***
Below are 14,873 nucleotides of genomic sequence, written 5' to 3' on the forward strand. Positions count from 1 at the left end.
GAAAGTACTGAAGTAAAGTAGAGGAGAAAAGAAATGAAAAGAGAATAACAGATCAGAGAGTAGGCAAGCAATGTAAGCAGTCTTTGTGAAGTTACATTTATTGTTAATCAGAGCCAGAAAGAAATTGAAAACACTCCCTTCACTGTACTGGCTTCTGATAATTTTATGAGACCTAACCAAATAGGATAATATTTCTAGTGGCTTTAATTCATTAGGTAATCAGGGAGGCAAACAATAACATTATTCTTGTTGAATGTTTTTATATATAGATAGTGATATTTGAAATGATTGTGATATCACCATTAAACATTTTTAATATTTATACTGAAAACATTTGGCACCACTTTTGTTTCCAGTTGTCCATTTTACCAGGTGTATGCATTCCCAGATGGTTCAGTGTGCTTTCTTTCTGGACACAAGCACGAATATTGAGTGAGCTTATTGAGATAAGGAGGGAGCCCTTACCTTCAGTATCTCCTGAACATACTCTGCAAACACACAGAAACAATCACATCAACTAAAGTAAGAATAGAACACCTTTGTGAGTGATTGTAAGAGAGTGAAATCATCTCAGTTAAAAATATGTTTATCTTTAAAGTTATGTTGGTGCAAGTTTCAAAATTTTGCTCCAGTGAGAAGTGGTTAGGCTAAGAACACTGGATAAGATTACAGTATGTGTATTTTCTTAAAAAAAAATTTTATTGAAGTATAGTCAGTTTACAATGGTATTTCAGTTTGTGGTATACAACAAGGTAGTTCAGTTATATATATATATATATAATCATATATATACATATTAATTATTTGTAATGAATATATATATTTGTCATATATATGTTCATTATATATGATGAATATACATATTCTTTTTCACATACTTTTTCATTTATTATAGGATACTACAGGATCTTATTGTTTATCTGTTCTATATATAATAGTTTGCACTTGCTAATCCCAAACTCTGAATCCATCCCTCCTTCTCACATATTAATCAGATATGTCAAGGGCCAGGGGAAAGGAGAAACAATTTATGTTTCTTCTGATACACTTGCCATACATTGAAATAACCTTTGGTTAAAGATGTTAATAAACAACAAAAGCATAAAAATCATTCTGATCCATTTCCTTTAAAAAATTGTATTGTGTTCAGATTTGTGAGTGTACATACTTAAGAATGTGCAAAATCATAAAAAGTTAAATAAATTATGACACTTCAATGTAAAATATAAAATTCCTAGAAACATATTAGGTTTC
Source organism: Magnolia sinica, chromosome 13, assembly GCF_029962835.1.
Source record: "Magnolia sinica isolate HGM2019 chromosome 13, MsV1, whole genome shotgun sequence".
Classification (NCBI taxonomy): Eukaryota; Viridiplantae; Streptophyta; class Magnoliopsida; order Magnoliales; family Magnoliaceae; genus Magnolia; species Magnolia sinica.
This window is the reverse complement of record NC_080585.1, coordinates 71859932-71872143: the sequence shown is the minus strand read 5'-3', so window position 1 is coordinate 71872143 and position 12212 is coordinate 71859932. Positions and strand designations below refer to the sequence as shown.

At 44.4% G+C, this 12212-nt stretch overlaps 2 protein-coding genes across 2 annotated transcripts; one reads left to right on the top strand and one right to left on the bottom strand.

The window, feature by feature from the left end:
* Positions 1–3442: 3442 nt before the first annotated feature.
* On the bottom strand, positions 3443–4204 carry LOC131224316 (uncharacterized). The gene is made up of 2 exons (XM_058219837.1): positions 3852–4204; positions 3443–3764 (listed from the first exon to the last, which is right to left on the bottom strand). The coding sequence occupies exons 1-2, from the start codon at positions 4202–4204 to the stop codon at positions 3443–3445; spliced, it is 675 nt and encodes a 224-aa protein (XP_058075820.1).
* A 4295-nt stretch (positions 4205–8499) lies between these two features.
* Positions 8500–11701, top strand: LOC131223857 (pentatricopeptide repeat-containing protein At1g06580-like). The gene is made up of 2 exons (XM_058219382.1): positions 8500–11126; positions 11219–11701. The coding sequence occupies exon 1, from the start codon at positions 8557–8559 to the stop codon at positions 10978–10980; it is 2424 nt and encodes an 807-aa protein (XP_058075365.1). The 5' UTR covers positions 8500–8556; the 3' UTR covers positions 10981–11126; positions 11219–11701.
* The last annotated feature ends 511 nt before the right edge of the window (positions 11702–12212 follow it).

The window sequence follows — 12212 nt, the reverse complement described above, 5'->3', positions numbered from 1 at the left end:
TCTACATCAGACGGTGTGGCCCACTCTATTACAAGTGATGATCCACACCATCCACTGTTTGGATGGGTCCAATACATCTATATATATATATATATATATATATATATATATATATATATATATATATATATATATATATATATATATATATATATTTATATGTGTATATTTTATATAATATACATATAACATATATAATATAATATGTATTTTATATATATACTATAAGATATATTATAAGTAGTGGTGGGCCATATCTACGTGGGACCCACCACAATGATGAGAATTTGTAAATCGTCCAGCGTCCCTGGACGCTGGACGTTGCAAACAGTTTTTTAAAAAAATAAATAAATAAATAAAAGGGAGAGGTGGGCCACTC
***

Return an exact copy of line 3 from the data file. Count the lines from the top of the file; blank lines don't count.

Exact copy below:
Source organism: Magnolia sinica, chromosome 13, assembly GCF_029962835.1.